The school on the east coast of Vancouver Island incorporated reclaimed wood into its design, as well as glue-laminated timber (glulam) and mass timber panels, topped off with a 3,000-square-metre timber roof.
- Reclaimed timber and sustainably harvest wood were incorporated into the school.
- The 3,000 square-metre roof is made of timber.
- The interior featured exposed glue-laminated-timber (glulam) beams and mass timber panels.
École Au-coeur-de-l’ile is truly a 21st century school that looks to the future by offering significant educational and environmental leadership. During the day, it delivers cutting-edge learning opportunities for 380 francophone students from kindergarten to grade 12 in the Courtenay and Comox Valley region. At night, the building turns into a community hub. The building is a lesson in sustainable design and construction. It demonstrates the latest in sustainable building techniques, with a LEED gold standard certification.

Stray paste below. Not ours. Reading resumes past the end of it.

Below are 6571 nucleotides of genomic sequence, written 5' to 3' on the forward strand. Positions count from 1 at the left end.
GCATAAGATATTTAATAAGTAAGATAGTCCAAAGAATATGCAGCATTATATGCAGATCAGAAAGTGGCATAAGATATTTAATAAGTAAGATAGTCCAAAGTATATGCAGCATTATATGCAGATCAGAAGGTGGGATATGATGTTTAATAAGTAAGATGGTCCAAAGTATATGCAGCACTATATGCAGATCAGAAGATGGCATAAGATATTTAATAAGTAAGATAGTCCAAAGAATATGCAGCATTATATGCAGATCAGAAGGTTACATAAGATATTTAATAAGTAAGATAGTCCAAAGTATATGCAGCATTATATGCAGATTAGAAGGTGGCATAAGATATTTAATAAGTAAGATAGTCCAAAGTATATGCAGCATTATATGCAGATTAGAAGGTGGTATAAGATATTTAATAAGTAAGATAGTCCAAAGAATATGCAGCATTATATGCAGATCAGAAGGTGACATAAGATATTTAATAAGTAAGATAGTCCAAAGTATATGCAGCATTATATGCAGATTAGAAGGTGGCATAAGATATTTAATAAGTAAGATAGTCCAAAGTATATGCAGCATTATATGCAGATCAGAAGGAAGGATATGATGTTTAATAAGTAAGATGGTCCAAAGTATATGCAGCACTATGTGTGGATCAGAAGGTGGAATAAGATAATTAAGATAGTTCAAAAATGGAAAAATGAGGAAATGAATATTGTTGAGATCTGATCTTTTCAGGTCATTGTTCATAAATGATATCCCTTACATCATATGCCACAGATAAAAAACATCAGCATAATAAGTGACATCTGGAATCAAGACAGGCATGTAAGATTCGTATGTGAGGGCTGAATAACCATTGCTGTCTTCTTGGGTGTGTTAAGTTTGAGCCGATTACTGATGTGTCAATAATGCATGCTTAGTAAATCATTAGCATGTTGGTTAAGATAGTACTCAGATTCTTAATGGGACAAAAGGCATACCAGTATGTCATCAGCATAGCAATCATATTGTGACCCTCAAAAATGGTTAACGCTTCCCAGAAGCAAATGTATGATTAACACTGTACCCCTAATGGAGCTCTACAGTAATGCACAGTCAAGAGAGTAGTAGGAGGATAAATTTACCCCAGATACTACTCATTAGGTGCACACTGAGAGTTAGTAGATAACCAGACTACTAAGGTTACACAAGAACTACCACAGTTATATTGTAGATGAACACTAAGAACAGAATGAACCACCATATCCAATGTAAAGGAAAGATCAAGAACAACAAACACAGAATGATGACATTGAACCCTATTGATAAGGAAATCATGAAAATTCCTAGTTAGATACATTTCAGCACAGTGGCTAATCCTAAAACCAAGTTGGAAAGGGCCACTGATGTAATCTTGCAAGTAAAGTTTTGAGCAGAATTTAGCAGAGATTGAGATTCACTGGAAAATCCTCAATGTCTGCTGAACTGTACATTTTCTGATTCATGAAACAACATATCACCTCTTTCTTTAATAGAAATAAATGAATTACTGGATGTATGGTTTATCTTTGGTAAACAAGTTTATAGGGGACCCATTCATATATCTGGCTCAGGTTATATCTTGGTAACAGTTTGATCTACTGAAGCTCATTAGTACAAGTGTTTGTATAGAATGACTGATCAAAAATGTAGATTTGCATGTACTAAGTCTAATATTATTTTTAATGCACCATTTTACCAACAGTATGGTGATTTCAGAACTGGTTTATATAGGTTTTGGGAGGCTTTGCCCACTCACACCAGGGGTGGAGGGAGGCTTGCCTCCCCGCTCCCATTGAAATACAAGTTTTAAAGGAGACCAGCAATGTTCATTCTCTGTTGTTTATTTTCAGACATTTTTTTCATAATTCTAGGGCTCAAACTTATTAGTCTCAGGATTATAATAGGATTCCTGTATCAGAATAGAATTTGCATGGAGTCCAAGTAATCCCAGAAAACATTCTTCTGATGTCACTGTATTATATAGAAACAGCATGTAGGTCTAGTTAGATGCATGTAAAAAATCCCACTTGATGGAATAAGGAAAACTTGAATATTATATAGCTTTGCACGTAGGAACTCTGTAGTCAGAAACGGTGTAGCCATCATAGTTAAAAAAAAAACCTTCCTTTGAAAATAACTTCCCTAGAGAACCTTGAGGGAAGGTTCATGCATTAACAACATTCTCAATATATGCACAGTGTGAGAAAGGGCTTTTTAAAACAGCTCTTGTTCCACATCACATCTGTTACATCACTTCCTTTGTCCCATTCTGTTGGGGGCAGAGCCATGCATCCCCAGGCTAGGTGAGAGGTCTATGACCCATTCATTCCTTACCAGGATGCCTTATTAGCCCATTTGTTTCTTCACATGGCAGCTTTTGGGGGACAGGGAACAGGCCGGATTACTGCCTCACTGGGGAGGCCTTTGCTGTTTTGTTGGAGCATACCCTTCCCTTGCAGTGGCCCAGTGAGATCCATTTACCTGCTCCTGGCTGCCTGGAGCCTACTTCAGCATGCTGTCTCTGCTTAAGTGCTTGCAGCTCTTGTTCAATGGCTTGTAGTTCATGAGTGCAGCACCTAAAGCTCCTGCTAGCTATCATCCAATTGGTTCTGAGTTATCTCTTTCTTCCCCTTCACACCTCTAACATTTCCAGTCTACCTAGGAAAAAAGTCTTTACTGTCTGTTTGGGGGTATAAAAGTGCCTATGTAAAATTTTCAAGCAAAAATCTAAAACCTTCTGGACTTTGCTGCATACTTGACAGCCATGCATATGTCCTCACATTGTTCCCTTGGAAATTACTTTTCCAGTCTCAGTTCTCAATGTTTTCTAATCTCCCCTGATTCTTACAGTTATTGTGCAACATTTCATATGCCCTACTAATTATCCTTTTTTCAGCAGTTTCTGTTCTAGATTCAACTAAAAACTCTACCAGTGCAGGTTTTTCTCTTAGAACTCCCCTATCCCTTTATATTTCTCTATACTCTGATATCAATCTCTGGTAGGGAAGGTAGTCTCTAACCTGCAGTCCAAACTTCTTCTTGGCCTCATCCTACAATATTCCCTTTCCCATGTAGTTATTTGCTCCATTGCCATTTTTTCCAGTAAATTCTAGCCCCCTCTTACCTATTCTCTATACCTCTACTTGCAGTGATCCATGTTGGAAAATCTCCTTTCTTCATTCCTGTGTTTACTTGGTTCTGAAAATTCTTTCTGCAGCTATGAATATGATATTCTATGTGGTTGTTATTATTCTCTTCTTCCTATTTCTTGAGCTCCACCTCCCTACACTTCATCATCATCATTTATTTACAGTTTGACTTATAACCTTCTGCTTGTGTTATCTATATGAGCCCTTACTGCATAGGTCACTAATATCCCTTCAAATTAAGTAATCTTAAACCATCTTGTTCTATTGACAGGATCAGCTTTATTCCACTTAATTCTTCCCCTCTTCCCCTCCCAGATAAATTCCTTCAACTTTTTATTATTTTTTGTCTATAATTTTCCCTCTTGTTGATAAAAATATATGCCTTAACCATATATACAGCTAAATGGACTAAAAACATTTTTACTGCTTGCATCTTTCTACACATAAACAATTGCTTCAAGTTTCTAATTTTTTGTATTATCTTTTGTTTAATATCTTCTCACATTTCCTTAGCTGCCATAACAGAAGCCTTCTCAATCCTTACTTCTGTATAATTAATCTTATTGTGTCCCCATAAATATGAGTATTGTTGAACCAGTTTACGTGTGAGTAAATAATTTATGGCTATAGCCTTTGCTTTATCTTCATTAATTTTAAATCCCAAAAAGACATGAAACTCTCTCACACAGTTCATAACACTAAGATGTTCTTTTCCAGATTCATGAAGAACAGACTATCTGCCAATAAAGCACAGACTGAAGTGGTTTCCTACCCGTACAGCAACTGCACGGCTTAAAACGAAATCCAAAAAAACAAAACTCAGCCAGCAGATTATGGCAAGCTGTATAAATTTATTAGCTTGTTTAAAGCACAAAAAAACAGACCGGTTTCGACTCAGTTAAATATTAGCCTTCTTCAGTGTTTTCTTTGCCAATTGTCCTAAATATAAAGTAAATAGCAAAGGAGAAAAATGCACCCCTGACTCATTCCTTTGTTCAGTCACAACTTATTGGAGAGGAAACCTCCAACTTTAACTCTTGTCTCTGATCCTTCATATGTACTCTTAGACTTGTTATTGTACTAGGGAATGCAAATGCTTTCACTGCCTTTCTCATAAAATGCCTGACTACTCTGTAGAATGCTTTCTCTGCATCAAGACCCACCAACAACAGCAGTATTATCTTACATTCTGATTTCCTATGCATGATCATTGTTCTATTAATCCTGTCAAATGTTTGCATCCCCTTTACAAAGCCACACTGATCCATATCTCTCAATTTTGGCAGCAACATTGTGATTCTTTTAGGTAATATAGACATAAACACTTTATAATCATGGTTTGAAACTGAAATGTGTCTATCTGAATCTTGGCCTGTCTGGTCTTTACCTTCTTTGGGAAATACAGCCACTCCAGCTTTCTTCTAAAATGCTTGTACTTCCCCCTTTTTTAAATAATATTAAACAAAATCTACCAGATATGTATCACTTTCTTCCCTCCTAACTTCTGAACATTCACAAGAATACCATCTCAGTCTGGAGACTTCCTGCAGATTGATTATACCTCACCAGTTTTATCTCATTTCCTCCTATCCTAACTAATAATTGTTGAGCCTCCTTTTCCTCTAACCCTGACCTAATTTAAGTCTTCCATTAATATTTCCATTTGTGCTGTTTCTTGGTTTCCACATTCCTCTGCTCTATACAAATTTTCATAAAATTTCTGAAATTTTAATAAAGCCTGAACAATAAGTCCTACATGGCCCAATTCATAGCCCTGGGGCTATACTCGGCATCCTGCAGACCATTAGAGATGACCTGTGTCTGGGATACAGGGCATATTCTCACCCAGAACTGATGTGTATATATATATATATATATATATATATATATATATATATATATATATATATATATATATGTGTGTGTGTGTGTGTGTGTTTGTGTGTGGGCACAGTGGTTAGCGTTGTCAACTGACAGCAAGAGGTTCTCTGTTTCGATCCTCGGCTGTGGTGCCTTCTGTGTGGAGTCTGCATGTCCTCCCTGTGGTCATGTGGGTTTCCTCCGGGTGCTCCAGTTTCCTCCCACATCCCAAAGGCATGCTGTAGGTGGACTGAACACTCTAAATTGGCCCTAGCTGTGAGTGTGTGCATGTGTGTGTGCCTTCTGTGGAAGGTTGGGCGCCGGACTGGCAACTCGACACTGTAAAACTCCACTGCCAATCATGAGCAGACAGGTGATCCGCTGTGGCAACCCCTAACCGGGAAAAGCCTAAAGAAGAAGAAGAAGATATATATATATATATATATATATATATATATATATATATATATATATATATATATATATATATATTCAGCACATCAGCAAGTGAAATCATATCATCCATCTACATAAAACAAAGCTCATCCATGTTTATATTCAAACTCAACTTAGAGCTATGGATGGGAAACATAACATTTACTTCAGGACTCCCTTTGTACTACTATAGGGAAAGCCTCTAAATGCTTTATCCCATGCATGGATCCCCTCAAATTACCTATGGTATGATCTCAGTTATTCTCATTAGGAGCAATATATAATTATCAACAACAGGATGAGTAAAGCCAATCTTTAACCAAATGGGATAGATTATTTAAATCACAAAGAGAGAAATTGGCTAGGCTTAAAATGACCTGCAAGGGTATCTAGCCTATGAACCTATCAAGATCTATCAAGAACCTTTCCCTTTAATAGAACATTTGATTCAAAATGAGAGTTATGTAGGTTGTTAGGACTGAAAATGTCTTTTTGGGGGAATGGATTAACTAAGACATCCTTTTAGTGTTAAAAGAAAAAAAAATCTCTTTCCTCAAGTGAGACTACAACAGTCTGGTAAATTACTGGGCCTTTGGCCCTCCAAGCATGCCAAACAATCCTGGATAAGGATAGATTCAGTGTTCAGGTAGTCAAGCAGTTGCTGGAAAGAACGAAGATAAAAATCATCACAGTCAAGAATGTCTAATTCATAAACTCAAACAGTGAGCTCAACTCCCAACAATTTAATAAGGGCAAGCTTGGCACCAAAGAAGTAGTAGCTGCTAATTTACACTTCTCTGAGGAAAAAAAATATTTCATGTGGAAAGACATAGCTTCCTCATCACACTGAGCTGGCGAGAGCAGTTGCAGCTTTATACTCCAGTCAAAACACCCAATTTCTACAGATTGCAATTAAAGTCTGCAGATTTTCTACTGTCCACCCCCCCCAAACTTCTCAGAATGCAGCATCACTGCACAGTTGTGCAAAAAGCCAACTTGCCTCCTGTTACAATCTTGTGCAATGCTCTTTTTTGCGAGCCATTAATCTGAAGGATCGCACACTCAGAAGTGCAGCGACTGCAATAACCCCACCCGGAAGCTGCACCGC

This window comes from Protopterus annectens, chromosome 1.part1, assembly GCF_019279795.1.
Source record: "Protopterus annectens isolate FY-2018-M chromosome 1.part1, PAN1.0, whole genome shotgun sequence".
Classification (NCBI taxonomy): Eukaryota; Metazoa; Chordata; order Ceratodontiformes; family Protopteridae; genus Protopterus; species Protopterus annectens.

Unique & resourceful design
Reclaimed Douglas-fir from the site’s previous building was used to construct a 7.5-metre glazing wall. Salvaged wood was also used to build benches and display cabinets. Interior spaces used exposed glulam beams and mass timber panels to form unique reading alcoves and multi-purpose spaces. The building has a 3,000 square-metre wood roof.
Leading by example
The project involved the demolition of the former building and salvaging of timber for re-use in the new school. Other sustainability practices include natural ventilation, daylighting, geoexchange energy and rainwater harvesting.